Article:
Or how about a blind beggar? Did you grow up with a smelly blind beggar as your hero? Me neither.
Maybe we should reconsider our heroes.
I know it’s been a little while since my last post on Mark 10:32–45, but do you remember how two of Jesus’ disciples (James and John) were behaving? They were gunning for high positions in the kingdom that they were sure Jesus was about to set up. They wanted to be great, to be looked upon highly by others. Jesus told them that true greatness requires you to serve and to suffer; Jesus himself, as the greatest of all, would serve and suffer more than any man who ever lived.
So now that Jesus has shot holes in our grandiose ideas of what it means to be his disciples, we find ourselves confronted with a blind beggar named Bartimaeus, huddled in the roadside dust outside the city of Jericho. Now, this is a guy who knows he has a problem and isn’t ashamed to admit it. He hears that Jesus is about to walk past him, surrounded by a crowd of pilgrims traveling to Jerusalem to celebrate the Passover feast. So Bartimaeus decides to make a nuisance of himself. He begins yelling, “Jesus, Son of David, have mercy on me!”
Now, when he calls Jesus the Son of David, Bartimaeus is identifying him as the promised Messiah, the coming King descended from David. This pathetic beggar has the audacity to request help from the glorious King. Members of the crowd are annoyed by his boldness and his endless racket, so they start shouting back at him to shut up. But Bartimaeus just gets louder. “Son of David, have mercy on me!”
Jesus decides to put a stop to the commotion. He says, “Call him,” and it’s like a switch is flipped in the crowd; they’re all smiles toward Bartimaeus and encourage him to come over. They suddenly realize that Jesus values useless people like this blind man. Bartimaeus leaps up and comes to Jesus, who asks him, “What do you want me to do for you?”
Now, remember how James and John replied when Jesus asked them the same question. They said, “Grant us to sit, one at your right hand and one at your left, in your glory” (v 37). They wanted great things for themselves. What does Bartimaeus want? “Rabbi, let me recover my sight,” he says. That’s all. He just wants to see.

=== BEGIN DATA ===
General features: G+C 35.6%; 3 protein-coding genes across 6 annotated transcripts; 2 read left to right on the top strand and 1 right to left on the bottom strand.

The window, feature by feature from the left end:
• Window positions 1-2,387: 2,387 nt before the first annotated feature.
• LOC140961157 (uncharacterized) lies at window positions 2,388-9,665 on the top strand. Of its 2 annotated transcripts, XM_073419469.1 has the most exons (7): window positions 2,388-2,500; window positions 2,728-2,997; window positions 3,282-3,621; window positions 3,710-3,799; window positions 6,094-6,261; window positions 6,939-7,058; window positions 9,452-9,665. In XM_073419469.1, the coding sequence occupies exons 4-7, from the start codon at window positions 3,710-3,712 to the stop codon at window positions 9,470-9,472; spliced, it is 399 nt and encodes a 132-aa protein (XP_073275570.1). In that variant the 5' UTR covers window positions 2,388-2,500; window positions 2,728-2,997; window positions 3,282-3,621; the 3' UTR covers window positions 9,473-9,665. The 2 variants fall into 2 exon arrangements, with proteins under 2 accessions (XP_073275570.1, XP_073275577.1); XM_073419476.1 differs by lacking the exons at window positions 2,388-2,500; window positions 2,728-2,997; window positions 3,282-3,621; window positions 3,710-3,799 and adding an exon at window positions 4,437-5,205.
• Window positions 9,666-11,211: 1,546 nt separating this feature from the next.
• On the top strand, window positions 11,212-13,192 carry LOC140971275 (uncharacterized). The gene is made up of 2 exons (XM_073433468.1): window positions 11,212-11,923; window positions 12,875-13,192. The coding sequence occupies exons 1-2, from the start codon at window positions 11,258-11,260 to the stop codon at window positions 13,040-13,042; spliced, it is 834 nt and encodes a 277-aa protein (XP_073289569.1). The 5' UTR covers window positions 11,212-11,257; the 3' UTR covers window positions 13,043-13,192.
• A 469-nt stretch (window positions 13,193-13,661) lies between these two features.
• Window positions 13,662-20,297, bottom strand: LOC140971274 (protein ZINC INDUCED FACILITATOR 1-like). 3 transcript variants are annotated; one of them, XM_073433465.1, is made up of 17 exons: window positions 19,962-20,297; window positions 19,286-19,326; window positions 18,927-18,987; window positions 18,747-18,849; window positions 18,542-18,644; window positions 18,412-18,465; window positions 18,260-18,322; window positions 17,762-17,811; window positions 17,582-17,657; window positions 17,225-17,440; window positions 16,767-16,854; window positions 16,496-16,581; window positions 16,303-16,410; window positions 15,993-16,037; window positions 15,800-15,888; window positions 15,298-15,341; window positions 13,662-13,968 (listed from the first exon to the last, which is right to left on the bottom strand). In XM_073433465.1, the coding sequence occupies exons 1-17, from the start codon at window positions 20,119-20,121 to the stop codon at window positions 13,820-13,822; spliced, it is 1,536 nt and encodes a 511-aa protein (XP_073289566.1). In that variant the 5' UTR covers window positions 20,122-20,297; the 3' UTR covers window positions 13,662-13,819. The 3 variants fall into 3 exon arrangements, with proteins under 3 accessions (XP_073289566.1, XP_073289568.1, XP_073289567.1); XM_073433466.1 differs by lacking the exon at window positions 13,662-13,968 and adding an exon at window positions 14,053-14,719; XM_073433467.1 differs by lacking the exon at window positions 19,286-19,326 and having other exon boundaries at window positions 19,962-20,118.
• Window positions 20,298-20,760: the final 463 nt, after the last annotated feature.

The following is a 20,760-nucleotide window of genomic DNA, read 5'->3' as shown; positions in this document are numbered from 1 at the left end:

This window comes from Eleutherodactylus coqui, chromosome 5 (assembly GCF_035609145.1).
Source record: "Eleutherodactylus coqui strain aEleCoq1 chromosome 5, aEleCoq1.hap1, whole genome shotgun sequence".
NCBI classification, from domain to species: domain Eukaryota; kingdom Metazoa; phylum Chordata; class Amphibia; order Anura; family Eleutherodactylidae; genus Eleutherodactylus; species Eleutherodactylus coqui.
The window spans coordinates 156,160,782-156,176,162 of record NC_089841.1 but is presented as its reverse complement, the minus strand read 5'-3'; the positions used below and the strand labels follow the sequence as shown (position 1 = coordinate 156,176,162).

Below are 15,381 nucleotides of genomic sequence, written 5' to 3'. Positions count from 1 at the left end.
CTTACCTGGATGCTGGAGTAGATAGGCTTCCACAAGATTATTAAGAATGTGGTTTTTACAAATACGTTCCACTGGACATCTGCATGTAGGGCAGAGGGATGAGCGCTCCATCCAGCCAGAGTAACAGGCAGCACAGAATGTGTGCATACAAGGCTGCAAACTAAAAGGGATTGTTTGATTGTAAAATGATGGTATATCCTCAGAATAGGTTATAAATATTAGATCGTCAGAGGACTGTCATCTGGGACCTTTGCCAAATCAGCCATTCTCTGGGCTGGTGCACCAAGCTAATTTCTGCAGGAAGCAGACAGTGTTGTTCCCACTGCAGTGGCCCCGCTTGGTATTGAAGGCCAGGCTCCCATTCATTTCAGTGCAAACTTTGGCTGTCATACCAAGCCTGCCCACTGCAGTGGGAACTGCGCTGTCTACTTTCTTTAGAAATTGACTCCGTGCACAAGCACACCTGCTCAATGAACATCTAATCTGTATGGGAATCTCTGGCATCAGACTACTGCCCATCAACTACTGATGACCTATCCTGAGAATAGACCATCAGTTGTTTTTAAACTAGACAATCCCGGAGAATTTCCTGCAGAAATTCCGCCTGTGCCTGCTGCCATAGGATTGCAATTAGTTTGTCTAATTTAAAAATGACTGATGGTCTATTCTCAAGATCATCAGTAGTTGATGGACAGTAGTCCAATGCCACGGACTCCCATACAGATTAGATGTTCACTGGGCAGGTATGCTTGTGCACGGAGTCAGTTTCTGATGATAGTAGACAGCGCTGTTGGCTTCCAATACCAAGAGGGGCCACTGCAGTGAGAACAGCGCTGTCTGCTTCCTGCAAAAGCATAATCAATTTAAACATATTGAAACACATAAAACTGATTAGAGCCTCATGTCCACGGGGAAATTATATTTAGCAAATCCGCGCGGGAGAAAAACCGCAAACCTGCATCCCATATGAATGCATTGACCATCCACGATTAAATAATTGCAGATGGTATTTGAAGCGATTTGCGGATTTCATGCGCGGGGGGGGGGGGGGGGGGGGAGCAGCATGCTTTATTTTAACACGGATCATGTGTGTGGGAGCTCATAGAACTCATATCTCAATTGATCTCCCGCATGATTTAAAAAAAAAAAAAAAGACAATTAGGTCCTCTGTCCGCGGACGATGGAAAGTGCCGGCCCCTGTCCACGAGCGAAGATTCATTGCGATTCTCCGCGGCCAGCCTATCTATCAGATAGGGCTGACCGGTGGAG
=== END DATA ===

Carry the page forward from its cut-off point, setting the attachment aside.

So Jesus says, “Go your way; your faith has saved you.” Bartimaeus can see again. He leaves Jericho behind and begins following Jesus on the uphill way to Jerusalem.
The contrast couldn’t be greater between Bartimaeus and Jesus’ inner circle of disciples, the Twelve. They are confident in their abilities (see vv 38–39); he knows he is helpless. They want a promotion from Jesus; he just wants mercy. They want power and status; he just wants to see. They want authority to “lord it over” other people (v 42); he wants his sight back so that he can follow Jesus’ lead.
It’s funny how a blind man can see who Jesus is and understand his mission, while Jesus’ own disciples are still in the dark.
If what Jesus said is true—that he “came not to be served but to serve, and to give his life as a ransom for many” (v 45)—and if Jesus truly is the King of God’s kingdom, then this means that lowly people like Bartimaeus are the people who are most like Jesus. They’re the ones who have faith in Jesus, because they don’t have faith in themselves. They know they’re needy, so they place every ounce of trust on Jesus as the one who can rescue them from their helpless state.
So what are you trying to get out of Jesus?
Do you want him to turn you into a great person? Do you want him to fulfill your life dreams for you? At times, I catch myself wishing that I could become a very popular and influential pastor someday. What dreams of greatness do you wish that Jesus would grant?
Let’s shift our thinking. Instead of requesting greatness and self-actualization from Jesus, let’s just ask to see. Let’s start asking him to open our eyes, to see him as the Suffering Servant who came “to give his life as a ransom for many.” Let’s ask simply that we may know and understand him, so that we can follow him on the way. That’s all you and I need to be his disciples.